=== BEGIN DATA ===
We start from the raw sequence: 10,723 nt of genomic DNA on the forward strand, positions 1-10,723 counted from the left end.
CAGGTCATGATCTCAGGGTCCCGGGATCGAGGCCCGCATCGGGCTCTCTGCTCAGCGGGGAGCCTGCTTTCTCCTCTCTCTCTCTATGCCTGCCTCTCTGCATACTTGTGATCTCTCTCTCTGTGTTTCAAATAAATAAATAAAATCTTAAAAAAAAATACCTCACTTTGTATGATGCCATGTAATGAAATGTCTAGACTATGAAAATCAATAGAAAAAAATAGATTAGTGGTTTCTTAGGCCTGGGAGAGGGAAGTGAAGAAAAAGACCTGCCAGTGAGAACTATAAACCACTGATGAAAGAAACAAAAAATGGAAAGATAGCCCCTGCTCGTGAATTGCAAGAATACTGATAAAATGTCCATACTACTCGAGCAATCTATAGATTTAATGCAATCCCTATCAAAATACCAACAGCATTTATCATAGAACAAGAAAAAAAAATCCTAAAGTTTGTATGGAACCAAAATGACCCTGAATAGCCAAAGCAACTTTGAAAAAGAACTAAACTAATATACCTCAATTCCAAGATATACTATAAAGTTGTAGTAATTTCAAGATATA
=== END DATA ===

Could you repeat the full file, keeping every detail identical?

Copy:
We start from the raw sequence: 10,723 nt of genomic DNA on the forward strand, positions 1-10,723 counted from the left end.
CAGGTCATGATCTCAGGGTCCCGGGATCGAGGCCCGCATCGGGCTCTCTGCTCAGCGGGGAGCCTGCTTTCTCCTCTCTCTCTCTATGCCTGCCTCTCTGCATACTTGTGATCTCTCTCTCTGTGTTTCAAATAAATAAATAAAATCTTAAAAAAAAATACCTCACTTTGTATGATGCCATGTAATGAAATGTCTAGACTATGAAAATCAATAGAAAAAAATAGATTAGTGGTTTCTTAGGCCTGGGAGAGGGAAGTGAAGAAAAAGACCTGCCAGTGAGAACTATAAACCACTGATGAAAGAAACAAAAAATGGAAAGATAGCCCCTGCTCGTGAATTGCAAGAATACTGATAAAATGTCCATACTACTCGAGCAATCTATAGATTTAATGCAATCCCTATCAAAATACCAACAGCATTTATCATAGAACAAGAAAAAAAAATCCTAAAGTTTGTATGGAACCAAAATGACCCTGAATAGCCAAAGCAACTTTGAAAAAGAACTAAACTAATATACCTCAATTCCAAGATATACTATAAAGTTGTAGTAATTTCAAGATATA